As you walk in, there is a room with a square island in the center and floor-to-ceiling mirrors for walls. Each corner of the island has a above-counter sink, and everything is stainless steel and white porcelain. There is an arrangement of twigs and such that stretches to the ceiling in the center of the island. There are four doors around the room, and each of them leads to a small room with a toilet. Yes, a room, not a stall. Of course, it wasn’t huge or anything, but there was much more space and privacy than usual. There was a large mirror for changing clothes or check one’s hair. It felt…luxurious.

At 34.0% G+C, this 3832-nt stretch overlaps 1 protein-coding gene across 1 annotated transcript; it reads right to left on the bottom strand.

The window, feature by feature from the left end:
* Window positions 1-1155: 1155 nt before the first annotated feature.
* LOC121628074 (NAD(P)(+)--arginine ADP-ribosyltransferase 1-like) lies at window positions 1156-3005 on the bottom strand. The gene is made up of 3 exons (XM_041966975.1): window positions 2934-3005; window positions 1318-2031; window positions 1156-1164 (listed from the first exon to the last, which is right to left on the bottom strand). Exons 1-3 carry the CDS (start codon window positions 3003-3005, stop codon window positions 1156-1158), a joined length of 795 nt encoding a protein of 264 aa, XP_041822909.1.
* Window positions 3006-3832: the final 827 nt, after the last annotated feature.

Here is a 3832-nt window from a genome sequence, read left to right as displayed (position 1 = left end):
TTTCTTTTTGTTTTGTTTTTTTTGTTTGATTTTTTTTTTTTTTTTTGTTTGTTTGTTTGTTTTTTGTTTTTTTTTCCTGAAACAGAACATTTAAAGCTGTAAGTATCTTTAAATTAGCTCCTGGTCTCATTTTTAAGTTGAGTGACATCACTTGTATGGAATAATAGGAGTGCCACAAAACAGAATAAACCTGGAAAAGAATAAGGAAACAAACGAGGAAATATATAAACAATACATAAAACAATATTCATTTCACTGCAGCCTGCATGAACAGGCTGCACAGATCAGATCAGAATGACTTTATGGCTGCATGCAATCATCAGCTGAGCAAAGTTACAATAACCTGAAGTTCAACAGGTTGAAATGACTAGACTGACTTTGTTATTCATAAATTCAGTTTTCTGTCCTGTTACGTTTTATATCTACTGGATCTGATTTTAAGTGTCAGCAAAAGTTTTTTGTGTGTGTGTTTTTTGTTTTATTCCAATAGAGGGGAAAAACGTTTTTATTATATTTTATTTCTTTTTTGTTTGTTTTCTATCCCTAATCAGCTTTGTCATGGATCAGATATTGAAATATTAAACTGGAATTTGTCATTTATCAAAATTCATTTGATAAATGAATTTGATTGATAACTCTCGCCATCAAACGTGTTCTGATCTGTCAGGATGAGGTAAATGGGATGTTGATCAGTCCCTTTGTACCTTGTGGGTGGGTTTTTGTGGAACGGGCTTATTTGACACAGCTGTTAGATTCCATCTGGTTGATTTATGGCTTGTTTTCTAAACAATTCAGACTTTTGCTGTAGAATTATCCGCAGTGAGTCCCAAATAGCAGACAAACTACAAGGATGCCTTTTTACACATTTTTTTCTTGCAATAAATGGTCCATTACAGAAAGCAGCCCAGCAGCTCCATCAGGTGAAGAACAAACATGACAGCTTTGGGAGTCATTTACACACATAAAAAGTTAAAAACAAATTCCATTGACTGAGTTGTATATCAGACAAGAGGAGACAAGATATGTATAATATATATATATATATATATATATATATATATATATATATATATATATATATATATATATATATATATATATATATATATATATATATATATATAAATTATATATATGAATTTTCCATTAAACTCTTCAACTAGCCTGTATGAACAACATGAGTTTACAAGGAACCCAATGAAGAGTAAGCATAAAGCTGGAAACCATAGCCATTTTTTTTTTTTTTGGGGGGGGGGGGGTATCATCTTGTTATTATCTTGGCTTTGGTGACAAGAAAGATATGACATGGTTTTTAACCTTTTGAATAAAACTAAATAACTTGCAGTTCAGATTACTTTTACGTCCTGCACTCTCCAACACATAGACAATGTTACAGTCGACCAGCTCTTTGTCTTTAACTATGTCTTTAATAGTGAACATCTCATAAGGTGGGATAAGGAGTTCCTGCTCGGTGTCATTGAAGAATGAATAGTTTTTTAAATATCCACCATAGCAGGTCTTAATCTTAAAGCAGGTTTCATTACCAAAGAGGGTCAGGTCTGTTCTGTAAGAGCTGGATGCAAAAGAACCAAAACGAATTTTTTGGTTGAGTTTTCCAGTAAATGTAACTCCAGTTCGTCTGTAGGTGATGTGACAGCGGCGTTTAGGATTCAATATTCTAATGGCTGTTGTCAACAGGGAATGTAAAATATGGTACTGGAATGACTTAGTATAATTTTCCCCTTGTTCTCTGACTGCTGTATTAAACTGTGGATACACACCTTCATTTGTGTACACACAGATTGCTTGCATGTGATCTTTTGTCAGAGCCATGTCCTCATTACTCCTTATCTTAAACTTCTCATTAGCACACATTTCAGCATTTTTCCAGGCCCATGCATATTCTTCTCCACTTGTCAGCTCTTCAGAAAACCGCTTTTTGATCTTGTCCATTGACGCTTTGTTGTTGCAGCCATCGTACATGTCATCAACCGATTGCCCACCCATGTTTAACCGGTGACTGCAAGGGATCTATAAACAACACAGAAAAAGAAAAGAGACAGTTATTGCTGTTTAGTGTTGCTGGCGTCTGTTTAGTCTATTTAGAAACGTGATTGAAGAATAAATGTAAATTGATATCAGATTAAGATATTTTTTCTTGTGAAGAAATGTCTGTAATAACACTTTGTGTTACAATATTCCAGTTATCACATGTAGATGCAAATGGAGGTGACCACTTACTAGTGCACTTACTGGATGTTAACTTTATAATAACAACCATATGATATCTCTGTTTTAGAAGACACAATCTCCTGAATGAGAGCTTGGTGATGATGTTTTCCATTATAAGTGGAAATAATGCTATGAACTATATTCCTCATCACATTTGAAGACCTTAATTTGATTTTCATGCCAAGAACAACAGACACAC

Of course, this effect may have been enhanced given the fact that, at the youth center, we have no running water. Relativity and all…

Bathrooms in foreign countries are an interesting experience. Sometimes there is an outhouse, and sometimes that outhouse has a door (I love those times!) Other varieties of lavatory facilities include ditches, holes in the ground, waterways, trenches, and “squatty-potties.” I am sure there are more, but these are just the ones I have personally experienced. There is also the variable of water usage and plumbing. I many places, you don’t flush every time you use the restroom, because the region is running low on water and you must conserve. Sometimes the plumbing is not able to withstand toilet paper, so it is thrown into a garbage can (an interesting experience in 110 degree heat).

Random fact: here in Namibia, all restrooms are referred to as “toilets.”